Maddie's fund and the Ad Council recently provided some statistics that should help clarify some of the arguments against many types of Animal Rights legislation. This link was featured in a recent blog posting by Nathan Winograd:
The Maddie's Fund presentation states that across the country there are 17 million households that (1) will get a pet within the next year and (2) haven't decided where to get their pet (shelter or breeder). The presentation also states that there about 3 million pets euthanized each year. The conclusion that I reach is that if every shelter animal were adopted, 14 million households would have get their pets from breeder-sourced outlets.
Let's apply the concept to California. The state represents about 12 percent of the U.S. population. So, 12 percent of 17 million is about 2.0 million households (remember the description, that (1) will get a pet within the next year and (2) haven't decided where to get their pet (shelter- or breeder-sourced)). The most recent state shelter statistics (2007) indicate that about 340,000 dogs and cats were killed in shelters. This suggests that if every shelter animal in California were adopted, citizens in the state would still demand 1.6 million pets next year from non-shelter sources.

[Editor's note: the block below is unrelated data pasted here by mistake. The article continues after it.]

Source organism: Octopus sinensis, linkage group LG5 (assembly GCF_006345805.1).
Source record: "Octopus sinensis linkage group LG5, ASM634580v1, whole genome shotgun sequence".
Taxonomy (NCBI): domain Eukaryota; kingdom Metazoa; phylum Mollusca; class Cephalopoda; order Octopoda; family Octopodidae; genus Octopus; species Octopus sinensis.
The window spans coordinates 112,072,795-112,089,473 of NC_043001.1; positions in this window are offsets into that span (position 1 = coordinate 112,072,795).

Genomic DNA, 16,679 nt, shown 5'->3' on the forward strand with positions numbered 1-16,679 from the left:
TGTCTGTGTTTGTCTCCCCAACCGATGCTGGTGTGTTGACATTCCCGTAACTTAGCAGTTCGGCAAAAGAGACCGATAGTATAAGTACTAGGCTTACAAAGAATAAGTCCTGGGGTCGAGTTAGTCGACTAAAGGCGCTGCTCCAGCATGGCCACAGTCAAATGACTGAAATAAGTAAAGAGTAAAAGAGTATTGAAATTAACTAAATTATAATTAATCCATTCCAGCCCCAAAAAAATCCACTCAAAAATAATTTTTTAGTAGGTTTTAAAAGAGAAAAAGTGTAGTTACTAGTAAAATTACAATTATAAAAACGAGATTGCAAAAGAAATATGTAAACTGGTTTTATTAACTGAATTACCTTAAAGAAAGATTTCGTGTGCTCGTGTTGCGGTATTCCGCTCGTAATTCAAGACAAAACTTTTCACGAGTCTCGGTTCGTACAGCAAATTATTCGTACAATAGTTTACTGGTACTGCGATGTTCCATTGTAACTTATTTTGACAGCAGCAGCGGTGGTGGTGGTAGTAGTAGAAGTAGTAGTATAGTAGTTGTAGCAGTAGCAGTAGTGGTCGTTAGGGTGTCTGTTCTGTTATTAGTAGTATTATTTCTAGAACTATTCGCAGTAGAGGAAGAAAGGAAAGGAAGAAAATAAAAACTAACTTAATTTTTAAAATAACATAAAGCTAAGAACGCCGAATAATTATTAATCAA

Traditional animal control ideologues view this marketplace for pets as the source of abandoned animals without recognizing that this same marketplace is the only alternative for shelter animals, other than death.
MANDATORY SPAY/NEUTER LAW KILLS 21,000 DOGS IN LOS ANGELES
Statistics just released by the California Department of Public Health confirm that Los Angeles shelters killed over 21,000 more dogs in 2008 than in 2007. This represents an increase in shelter killing of 177% during the year that mandatory spay/neuter became the law in Los Angeles. Outside of Los Angeles, the effects of the current recession were in evidence as shelter euthanasia of dogs increased only 1%. Mandatory spay/neuter laws have been touted by Animal Rights groups as the solution to animal shelter overcrowding. Based on these statistics, mandatory spay/neuter laws could be viewed as the "final solution" as the killing of dogs in Los Angeles takes on genocidal proportions.
SB 250 passed the Senate on what amounted to a party-line vote and moved to the Assembly. It will be heard by the Assembly Business and Professions Committee on June 30, 2009.
SB 250 is a measure that would require owners of intact dogs either to purchase unaltered dog licenses or to sterilize their dogs, would make it easier to deny or revoke licenses for unaltered dogs and would require the mandatory sterilization of pets for a single violation of animal control ordinances.
Click on the links below to view our most recent correspondence on SB 250. Please note that the Letter to the Editor was submitted mid-May. It's been edited (somewhat), and the paper chose, perhaps wisely, not to use our suggested title, "Florez's Legacy: Dead Dogs?"